Opening the set in pride of place is the B flat Trio performed by the famous trio of Thibaud, Cortot and Casals. Not only was this marvellous performance considered a landmark in recorded music at the time, it remains a benchmark to this day. If proof were needed, Jeremy Siepmann’s review in the latest issue of BBC music magazine of the outstanding Florestan Trio’s new recording of this work takes the 1926 version as the main point of comparison. Great soloists do not get together to record chamber music so readily these days. When they do, then sublimation of ego is the first thing to attend to. It is often said about this famous performance that it is remarkable how the individuality of the players shines through. But what is even more remarkable is the way they achieve such homogeneity. No wonder, since they had been playing together for twenty years. The peculiar strength of the performance derives from the combination of the two factors. Testimony to the fact that some ego sublimation is in operation is the G minor Sonatina performance of the French violinist Jacques Thibaud. The set allows us to compare his ensemble trio performance with one that is basically accompanied solo work, and here he cuts loose a little more, employing more note sliding (portamento) than in the trio and is generally a mite less disciplined when away from his distinguished trio colleagues.

On the other hand, Adolf Busch, leader of the famous eponymous string quartet, maintains the same integrity of style in the Fantasy for violin and piano as he does in the E flat Trio. In the latter he teams nepotistically with his cellist brother Herman and son-in-law Rudolf Serkin in another fine historical performance from 1935. There is a certain austerity of style that carries over from the Busch quartet. The slow movement of the Trio is often played with full blooded lyricism whereas here the restraint will achieve a more profound result for many. Likewise, Adolf, in the variation slow movement of the Fantasy, enters with the beautiful tune, following the pianist’s statement (Serkin the accompanist), in a way I found breathtaking and had to keep going back to hear it again. It has a direct, no-nonsense simplicity to it combined with an ever so subtle turning of phrase.

The two remaining masterpieces in the set both involve the Pro Arte Quartet whose ‘Belgian’ style of playing is slightly more full blooded than that of the ‘French’ exemplified by Thibaud. It benefits from the sophisticated presence of the great Schnabel in the 1935 Trout Quintet performance whereas in the String Quintet it is joined by English Cellist Anthony Pini in another fine performance.

In the Octet, the Hungarian Léner Quartet is joined by English wind soloists including Aubrey Brain, distinguished horn playing father of Dennis. This is a wonderfully committed performance and the immediacy of the recorded sound for 1928 is remarkable.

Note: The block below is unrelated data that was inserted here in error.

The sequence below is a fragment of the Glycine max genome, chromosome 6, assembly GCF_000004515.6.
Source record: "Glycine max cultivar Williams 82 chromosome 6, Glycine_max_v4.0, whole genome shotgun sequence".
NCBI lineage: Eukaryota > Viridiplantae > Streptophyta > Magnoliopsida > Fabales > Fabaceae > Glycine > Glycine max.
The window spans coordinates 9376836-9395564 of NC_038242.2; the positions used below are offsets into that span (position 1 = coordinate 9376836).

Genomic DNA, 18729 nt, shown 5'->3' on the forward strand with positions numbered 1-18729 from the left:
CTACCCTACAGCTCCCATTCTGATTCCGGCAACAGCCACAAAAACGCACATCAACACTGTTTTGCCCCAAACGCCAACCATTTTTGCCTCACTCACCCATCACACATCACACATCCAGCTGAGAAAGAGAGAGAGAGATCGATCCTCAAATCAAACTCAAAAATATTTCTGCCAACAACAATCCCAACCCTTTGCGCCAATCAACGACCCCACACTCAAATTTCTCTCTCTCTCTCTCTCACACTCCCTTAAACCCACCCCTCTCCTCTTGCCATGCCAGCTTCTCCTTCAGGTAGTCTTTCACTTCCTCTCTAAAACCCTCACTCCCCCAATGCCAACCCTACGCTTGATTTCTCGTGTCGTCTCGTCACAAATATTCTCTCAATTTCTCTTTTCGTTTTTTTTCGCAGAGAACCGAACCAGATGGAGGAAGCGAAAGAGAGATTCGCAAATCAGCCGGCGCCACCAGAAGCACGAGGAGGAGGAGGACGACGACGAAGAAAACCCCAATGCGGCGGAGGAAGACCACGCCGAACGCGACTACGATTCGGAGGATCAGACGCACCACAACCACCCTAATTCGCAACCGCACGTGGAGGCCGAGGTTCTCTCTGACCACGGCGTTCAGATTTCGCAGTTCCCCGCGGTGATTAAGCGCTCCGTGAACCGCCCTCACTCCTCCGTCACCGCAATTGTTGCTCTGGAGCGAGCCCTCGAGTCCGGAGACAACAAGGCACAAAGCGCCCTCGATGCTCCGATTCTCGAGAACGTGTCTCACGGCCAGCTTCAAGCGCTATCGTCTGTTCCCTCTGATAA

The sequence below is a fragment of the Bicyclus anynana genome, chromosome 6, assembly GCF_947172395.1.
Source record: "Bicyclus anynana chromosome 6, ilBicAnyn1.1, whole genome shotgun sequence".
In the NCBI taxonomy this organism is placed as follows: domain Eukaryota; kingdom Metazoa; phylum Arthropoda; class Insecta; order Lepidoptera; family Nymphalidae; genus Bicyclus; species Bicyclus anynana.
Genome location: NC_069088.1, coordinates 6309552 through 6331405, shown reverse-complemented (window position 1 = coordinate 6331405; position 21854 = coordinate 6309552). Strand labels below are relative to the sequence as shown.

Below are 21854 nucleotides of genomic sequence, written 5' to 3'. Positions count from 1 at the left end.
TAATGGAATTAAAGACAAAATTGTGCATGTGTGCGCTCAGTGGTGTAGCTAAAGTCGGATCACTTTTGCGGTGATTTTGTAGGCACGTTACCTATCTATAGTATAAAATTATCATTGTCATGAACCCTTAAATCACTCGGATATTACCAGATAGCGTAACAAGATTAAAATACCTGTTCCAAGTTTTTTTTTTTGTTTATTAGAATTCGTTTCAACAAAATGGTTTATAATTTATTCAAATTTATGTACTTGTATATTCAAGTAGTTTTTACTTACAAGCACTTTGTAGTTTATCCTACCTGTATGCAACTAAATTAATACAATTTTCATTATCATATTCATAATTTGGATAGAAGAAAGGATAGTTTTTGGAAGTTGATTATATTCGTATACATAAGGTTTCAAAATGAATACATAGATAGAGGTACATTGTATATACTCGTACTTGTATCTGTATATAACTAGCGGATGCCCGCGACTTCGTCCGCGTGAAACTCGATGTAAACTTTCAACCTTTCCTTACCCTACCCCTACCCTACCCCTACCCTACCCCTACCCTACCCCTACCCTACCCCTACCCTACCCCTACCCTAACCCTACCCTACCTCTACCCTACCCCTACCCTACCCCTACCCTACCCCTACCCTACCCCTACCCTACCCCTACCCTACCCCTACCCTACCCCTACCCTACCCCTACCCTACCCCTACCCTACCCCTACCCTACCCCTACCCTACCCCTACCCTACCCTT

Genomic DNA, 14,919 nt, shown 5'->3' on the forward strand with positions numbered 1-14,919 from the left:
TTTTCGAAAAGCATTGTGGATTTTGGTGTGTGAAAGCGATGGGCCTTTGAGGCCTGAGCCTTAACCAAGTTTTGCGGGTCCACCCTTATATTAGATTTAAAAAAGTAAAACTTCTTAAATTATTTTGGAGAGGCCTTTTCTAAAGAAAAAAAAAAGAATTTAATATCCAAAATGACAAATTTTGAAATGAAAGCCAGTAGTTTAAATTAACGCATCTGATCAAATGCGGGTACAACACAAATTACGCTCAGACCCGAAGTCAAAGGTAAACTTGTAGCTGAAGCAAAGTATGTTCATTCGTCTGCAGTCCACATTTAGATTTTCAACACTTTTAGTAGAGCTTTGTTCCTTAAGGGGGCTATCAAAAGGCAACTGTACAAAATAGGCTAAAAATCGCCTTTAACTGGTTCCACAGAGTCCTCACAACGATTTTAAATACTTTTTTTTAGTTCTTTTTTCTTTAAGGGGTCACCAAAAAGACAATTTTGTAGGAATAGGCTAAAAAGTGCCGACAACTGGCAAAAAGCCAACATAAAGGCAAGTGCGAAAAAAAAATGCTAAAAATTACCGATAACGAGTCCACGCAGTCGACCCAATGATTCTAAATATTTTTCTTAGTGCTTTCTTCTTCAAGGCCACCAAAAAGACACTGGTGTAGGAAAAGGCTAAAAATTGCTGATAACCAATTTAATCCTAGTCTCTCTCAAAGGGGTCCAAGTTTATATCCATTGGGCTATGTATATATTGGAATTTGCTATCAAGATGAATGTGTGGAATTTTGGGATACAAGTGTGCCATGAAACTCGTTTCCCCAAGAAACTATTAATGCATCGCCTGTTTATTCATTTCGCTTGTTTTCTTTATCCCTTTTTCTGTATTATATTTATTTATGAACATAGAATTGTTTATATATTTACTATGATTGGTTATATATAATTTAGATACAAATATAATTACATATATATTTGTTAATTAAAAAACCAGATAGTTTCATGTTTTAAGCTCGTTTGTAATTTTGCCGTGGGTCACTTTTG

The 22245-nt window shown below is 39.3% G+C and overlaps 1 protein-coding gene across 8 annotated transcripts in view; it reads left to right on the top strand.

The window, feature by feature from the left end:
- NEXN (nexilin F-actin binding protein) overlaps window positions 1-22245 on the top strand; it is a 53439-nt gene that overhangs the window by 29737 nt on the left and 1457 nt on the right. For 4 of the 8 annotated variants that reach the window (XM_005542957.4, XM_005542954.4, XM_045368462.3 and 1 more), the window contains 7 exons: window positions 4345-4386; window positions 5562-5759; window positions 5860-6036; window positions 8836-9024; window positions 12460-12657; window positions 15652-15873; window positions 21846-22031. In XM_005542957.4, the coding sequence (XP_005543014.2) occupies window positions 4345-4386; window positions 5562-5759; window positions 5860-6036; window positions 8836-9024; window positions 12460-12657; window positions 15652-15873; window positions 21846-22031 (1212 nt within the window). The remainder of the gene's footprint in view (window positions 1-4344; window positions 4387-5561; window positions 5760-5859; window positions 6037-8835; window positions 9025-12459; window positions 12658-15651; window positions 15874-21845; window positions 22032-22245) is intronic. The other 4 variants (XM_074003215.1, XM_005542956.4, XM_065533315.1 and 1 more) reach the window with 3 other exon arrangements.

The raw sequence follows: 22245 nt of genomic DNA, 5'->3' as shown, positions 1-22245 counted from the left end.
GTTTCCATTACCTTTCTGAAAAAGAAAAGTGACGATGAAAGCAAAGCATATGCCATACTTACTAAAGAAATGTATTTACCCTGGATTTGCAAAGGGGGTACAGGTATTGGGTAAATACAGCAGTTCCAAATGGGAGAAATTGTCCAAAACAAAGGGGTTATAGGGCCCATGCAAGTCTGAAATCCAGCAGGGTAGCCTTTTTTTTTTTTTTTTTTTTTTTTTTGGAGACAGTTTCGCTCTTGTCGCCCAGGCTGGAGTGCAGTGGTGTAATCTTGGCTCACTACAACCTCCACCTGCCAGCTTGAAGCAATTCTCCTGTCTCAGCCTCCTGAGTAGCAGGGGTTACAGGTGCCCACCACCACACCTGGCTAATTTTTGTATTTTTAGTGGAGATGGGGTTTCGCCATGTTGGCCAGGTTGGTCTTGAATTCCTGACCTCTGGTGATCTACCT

Finally, there is the curiosity of Fritz Kreisler and Rachmaninov playing together in the "Grand Duo" Violin Sonata. In keeping with the other three violin/piano duos in the set it is not in the masterpiece class. Kreisler is usually credited with being the main influence in introducing constant vibrato into violin playing. What strikes one in this performance though is his use of note sliding which is more marked than that employed by the other violin players in the set. To my ears it helped to make the Sonata sound like a sentimental salon piece. Rachmaninov though is an exemplary accompanist – accurate and tasteful; no excessive ego here.

Andante is an organisation dedicated to "the preservation of the world’s recorded classical music heritage" and it is early days yet. Judging by the integrity of their re-mastering they deserve to succeed. The price and packaging shows they are going for an up-market clientele and the booklet must have carried a significant part of the production costs. It certainly looks good and if there were a culture of displaying your CDs on coffee tables (maybe there is and I don’t know about it!) then that is where it would belong. As for content, because it is in three languages you are not getting as much as you might think. There is some handy material on the re-mastering process and a short introduction to the performances. A section on Schubert’s chamber music is cut and pasted out of the New Grove Dictionary of Music (Andante has a deal with Grove) and deals with the five masterpieces, so the lesser works are ignored. Finally there is a useful "essay" by Paul Turok linking the players to the performances and works. The whole is beautifully printed with some nice graphics and pictures of players.

On a practical front, there is no summary list of works with tracks on the back of the booklet as you would get on a normal CD pack. I found myself frequently rummaging through the pages to get the information, the irritation increasing when the discs fell out onto the floor. Like a glass of decent claret, the moral is – keep it upright.

John Leeman